I doubt that the stands that are proposed to be demolished get much use these days, but the field does get a lot of use - A&T, Greensboro College, the collegiate wood-bat league, and the local Men's league. From your quote, it would seem to me more important to keep WMS a top-notch playing facility than keep seats around that would stand empty.

I can't speak to the concrete sections, but the wood sections down the left field line easily need to be removed, and they were probably an add-on anyway. Even with removing the yellow seats, the concrete will still serve as a sort of bleacher.

I don't think they've done any demolition on the DAP in Durham, but is in nowhere near as good a shape as WMS - for playing, which is a big part of its original purpose.

jimcaserta said...

Story of a stadium which has not been as fortunate as WMS

Anonymous said...

David, If you are going to put me in my place then please at least quote me correctly and on the correct topic. I sent you information last summer that I had gathered concerning monies that the downtown taxing district was getting from the county and city and suggested you might be able to do somthing of the same for the Aycock area. Then I mentioned it to David in the e-mail I sent him and he apparently shared with you because the War Memorial was in the Aycock district. Did you check out my post as I suggested? No, I didn't think so. August 18 and 21, 2006; and everything is referenced so you can check the facts for yourself. Just another one of those dirty little secrets the city council doesn't want the public to know about. Sincerely, Brenda Bowers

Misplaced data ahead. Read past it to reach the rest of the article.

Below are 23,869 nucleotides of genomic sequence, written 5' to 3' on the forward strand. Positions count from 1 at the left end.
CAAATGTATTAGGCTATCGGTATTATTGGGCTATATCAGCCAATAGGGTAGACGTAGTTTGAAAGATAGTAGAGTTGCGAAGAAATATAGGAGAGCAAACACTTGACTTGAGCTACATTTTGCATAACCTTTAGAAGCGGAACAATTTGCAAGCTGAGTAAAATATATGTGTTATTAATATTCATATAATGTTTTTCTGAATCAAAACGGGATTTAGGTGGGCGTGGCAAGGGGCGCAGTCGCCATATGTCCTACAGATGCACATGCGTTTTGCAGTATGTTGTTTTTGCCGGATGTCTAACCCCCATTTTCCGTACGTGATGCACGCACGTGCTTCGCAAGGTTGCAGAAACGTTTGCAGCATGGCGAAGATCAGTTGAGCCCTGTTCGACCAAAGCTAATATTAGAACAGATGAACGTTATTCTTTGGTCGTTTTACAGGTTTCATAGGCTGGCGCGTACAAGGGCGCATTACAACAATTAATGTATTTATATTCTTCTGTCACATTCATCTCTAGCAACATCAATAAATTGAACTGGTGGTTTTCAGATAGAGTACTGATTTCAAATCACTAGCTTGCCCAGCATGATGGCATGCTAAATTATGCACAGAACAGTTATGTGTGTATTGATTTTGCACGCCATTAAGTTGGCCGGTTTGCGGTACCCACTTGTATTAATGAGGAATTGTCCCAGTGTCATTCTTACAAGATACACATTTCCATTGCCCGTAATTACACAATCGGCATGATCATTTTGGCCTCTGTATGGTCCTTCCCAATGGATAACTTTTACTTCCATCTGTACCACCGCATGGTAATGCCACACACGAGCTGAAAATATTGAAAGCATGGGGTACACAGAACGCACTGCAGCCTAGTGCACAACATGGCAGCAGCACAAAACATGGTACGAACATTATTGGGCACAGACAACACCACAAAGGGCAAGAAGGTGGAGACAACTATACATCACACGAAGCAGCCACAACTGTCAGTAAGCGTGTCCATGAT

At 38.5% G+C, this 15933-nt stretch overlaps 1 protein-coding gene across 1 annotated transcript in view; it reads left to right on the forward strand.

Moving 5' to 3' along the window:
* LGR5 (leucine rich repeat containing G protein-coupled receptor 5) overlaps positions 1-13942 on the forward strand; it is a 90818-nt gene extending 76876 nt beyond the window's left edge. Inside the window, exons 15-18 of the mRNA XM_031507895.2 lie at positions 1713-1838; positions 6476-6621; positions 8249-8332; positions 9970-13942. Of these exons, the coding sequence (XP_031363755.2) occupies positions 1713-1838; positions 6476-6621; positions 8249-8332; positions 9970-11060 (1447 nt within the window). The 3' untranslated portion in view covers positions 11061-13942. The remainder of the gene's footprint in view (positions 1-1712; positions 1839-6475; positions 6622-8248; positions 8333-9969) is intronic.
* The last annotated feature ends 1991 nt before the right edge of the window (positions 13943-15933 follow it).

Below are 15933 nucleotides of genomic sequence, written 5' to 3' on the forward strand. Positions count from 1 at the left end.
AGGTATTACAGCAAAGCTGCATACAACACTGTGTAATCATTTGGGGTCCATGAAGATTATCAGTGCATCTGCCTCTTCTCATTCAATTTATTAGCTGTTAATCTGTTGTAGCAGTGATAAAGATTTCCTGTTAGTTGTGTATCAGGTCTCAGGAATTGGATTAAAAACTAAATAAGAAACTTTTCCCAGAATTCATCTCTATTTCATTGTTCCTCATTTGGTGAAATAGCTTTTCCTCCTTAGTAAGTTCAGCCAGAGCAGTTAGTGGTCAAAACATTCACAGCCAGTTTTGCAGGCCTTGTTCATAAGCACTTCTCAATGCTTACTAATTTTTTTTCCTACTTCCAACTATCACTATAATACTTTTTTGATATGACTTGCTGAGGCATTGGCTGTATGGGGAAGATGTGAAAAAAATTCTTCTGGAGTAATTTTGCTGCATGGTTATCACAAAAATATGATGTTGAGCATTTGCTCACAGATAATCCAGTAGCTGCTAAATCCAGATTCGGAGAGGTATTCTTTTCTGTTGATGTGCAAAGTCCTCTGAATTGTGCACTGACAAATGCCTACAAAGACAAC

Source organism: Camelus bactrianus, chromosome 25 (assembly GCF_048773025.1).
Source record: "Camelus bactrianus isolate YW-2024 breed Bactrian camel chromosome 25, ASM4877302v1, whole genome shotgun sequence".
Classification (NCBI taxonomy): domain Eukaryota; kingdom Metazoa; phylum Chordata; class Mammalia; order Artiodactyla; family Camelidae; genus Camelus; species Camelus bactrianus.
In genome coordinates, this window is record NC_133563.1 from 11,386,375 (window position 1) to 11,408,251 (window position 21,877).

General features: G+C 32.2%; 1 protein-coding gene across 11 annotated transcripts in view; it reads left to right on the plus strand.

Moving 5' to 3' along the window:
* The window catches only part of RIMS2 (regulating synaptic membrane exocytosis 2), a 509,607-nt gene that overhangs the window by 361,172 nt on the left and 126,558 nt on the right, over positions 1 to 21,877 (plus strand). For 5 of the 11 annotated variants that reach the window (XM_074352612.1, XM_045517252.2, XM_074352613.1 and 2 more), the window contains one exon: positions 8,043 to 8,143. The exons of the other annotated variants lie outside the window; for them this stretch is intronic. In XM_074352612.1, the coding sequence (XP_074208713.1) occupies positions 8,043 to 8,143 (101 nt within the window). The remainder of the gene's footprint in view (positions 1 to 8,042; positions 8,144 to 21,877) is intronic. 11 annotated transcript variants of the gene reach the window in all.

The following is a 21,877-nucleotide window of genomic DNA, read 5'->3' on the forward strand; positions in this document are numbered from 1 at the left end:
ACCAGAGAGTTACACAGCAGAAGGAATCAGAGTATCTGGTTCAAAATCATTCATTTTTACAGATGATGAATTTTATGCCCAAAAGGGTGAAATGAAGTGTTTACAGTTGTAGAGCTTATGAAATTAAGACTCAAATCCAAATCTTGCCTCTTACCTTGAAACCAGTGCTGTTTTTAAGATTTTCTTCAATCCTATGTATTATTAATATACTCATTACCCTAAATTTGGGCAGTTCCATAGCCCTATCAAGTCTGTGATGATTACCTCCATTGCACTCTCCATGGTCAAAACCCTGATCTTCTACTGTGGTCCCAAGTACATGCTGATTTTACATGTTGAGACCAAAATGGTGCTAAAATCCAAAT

Anonymous said...


Aycock was the first "Municipal Services District" in Greensboro. We have been taxing ourselves an extra $.05 per hundred long before the CBD adopted the extra tax.

The local ordinance governing expenditures of our self-raised taxes preclude us from spending on anything outside of the MSD overlay. WMS is not within that overlay.

We have, however, been able to utilize some of that money for planning purposes that included the WMS area.


David Wharton said...


I have no recollection of you sending me any information. And if you want me to read something on your blog, you might want to, you know, link to it, since I don't know your blog's url.

Hoggard is right, Aycock has collected an MSD tax since the 1980s, and the money is used for improvements in the public right-of-way in the district. WWMS is not in the Aycock district.

The MSD tax in Aycock generates somewhat less than $20,000 per year, and a good bit of that money is alread encumbered for landscaping upkeep. With that budget, we'd be able to pay for the proposed demolition/stabilization of the stadium in about 100 years.

I don't know what "dirty little secret" you're referring to, since the MSD taxes in Aycock and College Hill recently went through a public hearing, as did the downtown BID.

So many opinions, Brenda, and so few facts.

David Wharton said...

Jim, thanks for the comment and the links.

I'm glad the stadium will still be used and that the facade will be stabilized. It will still be a functioning war memorial, though a much diminished one.

Anonymous said...

Many opinons yes, and many fact to go with the opiniuons Posts dated August 18 and 21, 2006